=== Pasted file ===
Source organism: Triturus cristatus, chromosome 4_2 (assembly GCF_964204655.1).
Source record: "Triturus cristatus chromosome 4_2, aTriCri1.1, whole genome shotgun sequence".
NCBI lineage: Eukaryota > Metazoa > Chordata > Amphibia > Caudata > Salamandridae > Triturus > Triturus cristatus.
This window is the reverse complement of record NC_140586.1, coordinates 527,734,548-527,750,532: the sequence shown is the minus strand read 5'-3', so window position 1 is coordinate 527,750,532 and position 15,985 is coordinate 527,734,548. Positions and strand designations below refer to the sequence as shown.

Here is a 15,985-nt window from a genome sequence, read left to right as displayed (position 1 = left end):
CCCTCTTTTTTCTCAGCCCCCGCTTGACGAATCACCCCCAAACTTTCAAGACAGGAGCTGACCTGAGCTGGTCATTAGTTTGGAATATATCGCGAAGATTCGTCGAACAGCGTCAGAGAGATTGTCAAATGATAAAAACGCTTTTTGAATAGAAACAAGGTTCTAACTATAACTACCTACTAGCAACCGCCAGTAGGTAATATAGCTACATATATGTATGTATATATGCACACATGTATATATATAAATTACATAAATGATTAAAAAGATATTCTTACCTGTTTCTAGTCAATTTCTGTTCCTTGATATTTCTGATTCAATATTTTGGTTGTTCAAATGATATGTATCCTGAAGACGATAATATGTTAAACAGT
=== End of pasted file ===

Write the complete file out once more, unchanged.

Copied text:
Source organism: Triturus cristatus, chromosome 4_2 (assembly GCF_964204655.1).
Source record: "Triturus cristatus chromosome 4_2, aTriCri1.1, whole genome shotgun sequence".
NCBI lineage: Eukaryota > Metazoa > Chordata > Amphibia > Caudata > Salamandridae > Triturus > Triturus cristatus.
This window is the reverse complement of record NC_140586.1, coordinates 527,734,548-527,750,532: the sequence shown is the minus strand read 5'-3', so window position 1 is coordinate 527,750,532 and position 15,985 is coordinate 527,734,548. Positions and strand designations below refer to the sequence as shown.

Here is a 15,985-nt window from a genome sequence, read left to right as displayed (position 1 = left end):
CCCTCTTTTTTCTCAGCCCCCGCTTGACGAATCACCCCCAAACTTTCAAGACAGGAGCTGACCTGAGCTGGTCATTAGTTTGGAATATATCGCGAAGATTCGTCGAACAGCGTCAGAGAGATTGTCAAATGATAAAAACGCTTTTTGAATAGAAACAAGGTTCTAACTATAACTACCTACTAGCAACCGCCAGTAGGTAATATAGCTACATATATGTATGTATATATGCACACATGTATATATATAAATTACATAAATGATTAAAAAGATATTCTTACCTGTTTCTAGTCAATTTCTGTTCCTTGATATTTCTGATTCAATATTTTGGTTGTTCAAATGATATGTATCCTGAAGACGATAATATGTTAAACAGT